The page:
I am a researcher in the fields of contemporary French & francophone literary and cultural studies, transnational studies, and gender and queer theory. My research questions are largely motivated by the movement of people across national boundaries and by how our storytelling changes with our circumstances. I am fascinated by the simultaneous cultural specificity and universality of the themes I study.

My career recently led me to Bryan, Texas, where I accepted a position at Texas A&M University. I currently hold an appointment as an ACES Fellow and Visiting Assistant Professor in the Department of International Studies.


I hold a B.A. in from the University of North Carolina, Chapel Hill and a Ph.D. from the University of Michigan, Ann Arbor. While at Michigan, I also completed a Graduate Certificate in Women’s Studies and a Graduate Teacher Certificate with the Center for Research on Learning and Training. I also worked as a lecturer in the UFR Études Anglophones at Université de Paris VII, Diderot during the 2014-2015 academic year. Prior to arriving at Texas A&M, I was an Assistant Professor of French in the Department of World Languages & Cultures at Sam Houston State University.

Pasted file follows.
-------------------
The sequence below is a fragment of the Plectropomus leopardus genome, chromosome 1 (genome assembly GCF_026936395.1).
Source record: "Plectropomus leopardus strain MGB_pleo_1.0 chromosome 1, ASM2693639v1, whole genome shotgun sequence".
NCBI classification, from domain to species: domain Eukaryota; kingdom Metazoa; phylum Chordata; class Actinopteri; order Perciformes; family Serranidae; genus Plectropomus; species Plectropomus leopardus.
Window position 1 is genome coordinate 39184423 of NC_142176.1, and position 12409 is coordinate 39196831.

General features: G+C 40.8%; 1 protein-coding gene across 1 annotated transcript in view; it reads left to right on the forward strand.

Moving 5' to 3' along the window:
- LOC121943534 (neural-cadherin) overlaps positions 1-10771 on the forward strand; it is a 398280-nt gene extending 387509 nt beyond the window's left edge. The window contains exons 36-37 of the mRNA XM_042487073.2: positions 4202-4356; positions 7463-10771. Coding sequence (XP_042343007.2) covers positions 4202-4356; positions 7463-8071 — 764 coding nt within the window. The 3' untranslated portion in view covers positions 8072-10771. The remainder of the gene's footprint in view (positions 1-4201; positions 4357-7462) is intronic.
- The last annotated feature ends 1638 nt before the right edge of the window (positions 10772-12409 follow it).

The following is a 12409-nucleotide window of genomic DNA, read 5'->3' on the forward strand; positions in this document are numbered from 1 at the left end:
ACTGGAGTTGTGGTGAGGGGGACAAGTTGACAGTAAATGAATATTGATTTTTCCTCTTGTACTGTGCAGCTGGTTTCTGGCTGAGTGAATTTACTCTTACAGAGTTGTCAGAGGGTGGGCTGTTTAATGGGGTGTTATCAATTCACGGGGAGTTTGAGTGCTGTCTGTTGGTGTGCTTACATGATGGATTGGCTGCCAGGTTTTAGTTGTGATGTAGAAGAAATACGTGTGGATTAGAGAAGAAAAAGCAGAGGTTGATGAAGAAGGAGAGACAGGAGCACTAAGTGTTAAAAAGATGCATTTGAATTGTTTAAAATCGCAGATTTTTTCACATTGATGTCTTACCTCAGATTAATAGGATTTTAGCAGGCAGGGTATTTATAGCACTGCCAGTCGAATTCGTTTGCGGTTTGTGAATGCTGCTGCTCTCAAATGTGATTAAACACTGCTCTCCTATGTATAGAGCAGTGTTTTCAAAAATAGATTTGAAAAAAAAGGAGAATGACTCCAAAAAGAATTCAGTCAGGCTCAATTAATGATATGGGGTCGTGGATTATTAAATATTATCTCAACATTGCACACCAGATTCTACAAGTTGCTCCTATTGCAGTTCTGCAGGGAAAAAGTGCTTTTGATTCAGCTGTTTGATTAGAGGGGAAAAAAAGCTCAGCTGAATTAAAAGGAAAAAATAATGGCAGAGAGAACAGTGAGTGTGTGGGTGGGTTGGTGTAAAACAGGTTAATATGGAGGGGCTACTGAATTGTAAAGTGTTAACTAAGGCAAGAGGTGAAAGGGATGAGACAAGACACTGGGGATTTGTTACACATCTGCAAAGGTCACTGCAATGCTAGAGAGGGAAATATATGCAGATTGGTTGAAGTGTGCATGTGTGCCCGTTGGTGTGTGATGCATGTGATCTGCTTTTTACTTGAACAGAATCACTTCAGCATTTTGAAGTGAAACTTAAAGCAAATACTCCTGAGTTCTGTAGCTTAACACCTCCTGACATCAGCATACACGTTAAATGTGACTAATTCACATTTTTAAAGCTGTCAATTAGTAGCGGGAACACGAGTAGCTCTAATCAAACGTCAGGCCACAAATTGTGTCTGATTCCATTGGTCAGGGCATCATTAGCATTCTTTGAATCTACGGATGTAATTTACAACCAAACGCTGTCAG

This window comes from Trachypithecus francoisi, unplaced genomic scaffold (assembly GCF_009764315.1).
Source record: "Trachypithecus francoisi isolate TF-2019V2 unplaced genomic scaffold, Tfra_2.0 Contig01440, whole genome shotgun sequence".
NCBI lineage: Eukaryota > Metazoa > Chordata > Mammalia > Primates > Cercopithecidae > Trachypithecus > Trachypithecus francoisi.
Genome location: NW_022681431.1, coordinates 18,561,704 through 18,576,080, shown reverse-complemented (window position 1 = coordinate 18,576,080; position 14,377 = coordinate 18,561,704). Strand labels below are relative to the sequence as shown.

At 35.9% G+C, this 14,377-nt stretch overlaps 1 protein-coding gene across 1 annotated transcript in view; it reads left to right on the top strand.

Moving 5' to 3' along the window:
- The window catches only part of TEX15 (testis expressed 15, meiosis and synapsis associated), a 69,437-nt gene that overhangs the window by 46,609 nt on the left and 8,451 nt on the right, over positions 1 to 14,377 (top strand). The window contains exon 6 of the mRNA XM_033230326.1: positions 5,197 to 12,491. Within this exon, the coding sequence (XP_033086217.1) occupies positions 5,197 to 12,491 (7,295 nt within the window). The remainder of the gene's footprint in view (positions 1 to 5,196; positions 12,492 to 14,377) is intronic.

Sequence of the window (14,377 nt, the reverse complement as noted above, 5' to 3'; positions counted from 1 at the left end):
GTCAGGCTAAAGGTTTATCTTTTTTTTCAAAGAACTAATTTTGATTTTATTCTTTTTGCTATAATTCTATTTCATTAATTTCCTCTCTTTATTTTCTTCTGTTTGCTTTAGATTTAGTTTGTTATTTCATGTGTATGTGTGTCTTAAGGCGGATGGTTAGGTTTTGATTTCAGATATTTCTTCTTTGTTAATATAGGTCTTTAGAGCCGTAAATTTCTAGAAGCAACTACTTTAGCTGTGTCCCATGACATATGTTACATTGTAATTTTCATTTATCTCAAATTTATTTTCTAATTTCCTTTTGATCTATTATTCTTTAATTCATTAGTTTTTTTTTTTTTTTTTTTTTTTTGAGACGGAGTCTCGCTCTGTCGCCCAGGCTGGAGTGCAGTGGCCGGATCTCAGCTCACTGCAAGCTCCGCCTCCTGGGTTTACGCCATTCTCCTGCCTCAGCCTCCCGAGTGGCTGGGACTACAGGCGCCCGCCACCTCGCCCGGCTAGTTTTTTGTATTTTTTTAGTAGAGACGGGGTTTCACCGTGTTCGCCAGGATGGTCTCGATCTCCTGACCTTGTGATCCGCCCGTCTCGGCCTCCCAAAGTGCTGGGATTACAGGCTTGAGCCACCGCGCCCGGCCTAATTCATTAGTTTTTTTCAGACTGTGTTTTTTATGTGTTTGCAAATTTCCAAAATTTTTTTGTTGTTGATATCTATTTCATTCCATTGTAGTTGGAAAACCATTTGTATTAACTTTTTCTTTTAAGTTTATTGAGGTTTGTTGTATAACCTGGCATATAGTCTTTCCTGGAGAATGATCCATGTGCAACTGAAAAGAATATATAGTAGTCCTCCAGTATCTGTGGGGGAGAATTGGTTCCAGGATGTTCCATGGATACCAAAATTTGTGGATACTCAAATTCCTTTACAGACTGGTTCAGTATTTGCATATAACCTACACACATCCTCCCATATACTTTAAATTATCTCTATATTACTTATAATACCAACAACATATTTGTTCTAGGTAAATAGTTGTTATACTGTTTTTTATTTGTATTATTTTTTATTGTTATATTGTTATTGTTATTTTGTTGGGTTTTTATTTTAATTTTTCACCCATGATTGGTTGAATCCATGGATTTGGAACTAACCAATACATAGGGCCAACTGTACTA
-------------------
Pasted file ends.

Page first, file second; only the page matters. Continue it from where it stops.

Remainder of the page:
Elements of my personal experiences inform my research, writing and teaching. My father emigrated from Argentina in his 20s and I grew up a heritage Spanish speaker in the United States. I lived in Mexico City during several formative years of my childhood and have been fortunate to travel to various countries across the planet throughout my studies. Thus, transnational theory — which is important in my research — is also part of my lived reality.